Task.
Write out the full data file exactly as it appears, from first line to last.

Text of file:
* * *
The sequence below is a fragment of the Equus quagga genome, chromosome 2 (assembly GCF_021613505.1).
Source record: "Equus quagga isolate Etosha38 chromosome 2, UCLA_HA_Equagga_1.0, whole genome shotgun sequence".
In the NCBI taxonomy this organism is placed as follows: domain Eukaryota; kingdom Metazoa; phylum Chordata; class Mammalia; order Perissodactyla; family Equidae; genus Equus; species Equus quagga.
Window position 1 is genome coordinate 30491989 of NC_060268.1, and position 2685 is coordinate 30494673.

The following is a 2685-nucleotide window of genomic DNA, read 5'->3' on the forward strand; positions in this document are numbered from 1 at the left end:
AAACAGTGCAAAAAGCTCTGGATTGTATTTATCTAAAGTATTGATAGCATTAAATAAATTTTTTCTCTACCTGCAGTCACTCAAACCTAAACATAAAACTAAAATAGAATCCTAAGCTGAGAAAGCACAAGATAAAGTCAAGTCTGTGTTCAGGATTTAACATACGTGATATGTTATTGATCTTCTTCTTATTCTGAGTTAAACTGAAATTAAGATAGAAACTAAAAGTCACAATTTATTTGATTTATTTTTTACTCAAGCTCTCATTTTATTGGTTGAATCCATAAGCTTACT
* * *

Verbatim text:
The sequence below is a fragment of the Equus quagga genome, chromosome 2 (assembly GCF_021613505.1).
Source record: "Equus quagga isolate Etosha38 chromosome 2, UCLA_HA_Equagga_1.0, whole genome shotgun sequence".
In the NCBI taxonomy this organism is placed as follows: domain Eukaryota; kingdom Metazoa; phylum Chordata; class Mammalia; order Perissodactyla; family Equidae; genus Equus; species Equus quagga.
Window position 1 is genome coordinate 30491989 of NC_060268.1, and position 2685 is coordinate 30494673.

The following is a 2685-nucleotide window of genomic DNA, read 5'->3' on the forward strand; positions in this document are numbered from 1 at the left end:
AAACAGTGCAAAAAGCTCTGGATTGTATTTATCTAAAGTATTGATAGCATTAAATAAATTTTTTCTCTACCTGCAGTCACTCAAACCTAAACATAAAACTAAAATAGAATCCTAAGCTGAGAAAGCACAAGATAAAGTCAAGTCTGTGTTCAGGATTTAACATACGTGATATGTTATTGATCTTCTTCTTATTCTGAGTTAAACTGAAATTAAGATAGAAACTAAAAGTCACAATTTATTTGATTTATTTTTTACTCAAGCTCTCATTTTATTGGTTGAATCCATAAGCTTACT